2 It would be good to get the full detail of exactly what the “extra” costs being talked of by the club relating to the NDP are. Much has been made of the s106 monies, but these were included in the original, viable, plans. Are these costs “extra” or just “more than” those associated with the Olympic Stadium? I hope you can see the important difference between these two concepts. On another point of detail, a figure of an extra £50m has been cited, while s106 and related costs are cited as totaling £16.4m. Where does the other £33.6m come from?

3 On a related point, is it the case that Stratford has emerged as a “more viable” option than the NDP. Again, there is an important difference between Stratford being the only viable option and it being a more viable option.

4 As far as I can gather, the planning permission for the Stratford Stadium after the games allows only a 25,000 seat stadium which opens on a limited number of occasions every year. If Spurs were to move in, this would mean the planning process would need to be reopened. How does the cost of this, plus what must necessarily be at the moment unknown s106 costs associated with it, stack up against the NDP?

5 With the proposed rebuilding work at Stratford, plus the time taken for the renewed planning process which seems unavoidable, the new stadium at Stratford would not be ready for occupation until at least 2016. This is two years after the date the club originally indicated it could move into the NDP stadium. Given the arguments about the need to stop falling behind rivals with greater capacity, how does a minimum two-year delay in doing so impact on the club’s financial position?

6 Much has been made of the transport problems around the current ground. On the official website the transport section of the NDP presentation says “The transport infrastructure here is already in place, with four stations and up to 144 buses an hour serving the stadium area. Together with planned and proposed service improvements and new investment to be made by the Club, they deliver enough capacity for the increased number of supporters visiting the new stadium.” The site goes on to list a 20-point plan which would deliver a transport strategy. The view now seems to be being put that the transport issues around the NDP are insurmountable. Has the situation changed, and if so how? Or has Stratford emerged as a better option, rather than the only one?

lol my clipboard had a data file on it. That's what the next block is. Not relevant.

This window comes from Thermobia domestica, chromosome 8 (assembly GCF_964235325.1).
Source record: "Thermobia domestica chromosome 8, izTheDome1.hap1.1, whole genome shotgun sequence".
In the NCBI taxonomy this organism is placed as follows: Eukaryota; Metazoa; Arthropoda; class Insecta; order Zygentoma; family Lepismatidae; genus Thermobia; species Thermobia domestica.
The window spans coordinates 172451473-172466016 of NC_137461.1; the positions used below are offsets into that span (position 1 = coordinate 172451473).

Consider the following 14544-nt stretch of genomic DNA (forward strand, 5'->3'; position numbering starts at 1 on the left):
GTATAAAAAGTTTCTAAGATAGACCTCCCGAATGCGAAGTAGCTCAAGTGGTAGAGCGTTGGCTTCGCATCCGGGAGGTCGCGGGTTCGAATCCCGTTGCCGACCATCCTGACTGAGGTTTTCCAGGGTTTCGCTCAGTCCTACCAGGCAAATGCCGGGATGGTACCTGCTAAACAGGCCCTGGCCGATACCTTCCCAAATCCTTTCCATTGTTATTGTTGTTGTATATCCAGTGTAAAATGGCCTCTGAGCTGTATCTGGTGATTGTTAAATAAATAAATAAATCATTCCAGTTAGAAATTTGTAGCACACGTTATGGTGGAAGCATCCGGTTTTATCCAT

7 Having described the NDP as “unviable” does this mean that if the Stratford bid is rejected there is no plan B for stadium development? Given the obvious need to compete in the reality of today’s football market, and given the minimum of four seasons – more if we have to develop new plans – it will take to move, does this mean you don’t think the club can compete?

8 It’s been suggested that the Stratford move may be a precursor to a sale of the club. On Radio Five you categorically denied that the board was going to sell the club. When asked: “So you have no interest in selling Spurs”, you answered “Correct.” When asked further: “Under any circumstances at all?” you said, “We have no intention of selling the club.” This may seem to many people a rather surprising position for an investment company to take. So, if you’ll forgive me asking the same question again, can you confirm that the board of Tottenham Hotspur FC do not now, have no intention of, and will not at any stage in the future, sell the club?


Martin Cloake

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  • jamie sansom says:

    Who are you to speak for us spurs? You probably have much support for your cause but dont speak to our chairman as if you are us
    Mr levi has my full support in every business deal he has ever made concerning my team. I would still be wondering;”are we really still a giant?”, if it wasnt for levi and co. We are now set for the future and l believe we must support our Great club off and on the pitch. Whatever you want or think enic will do whats best for the club and the stock market. Its his job mug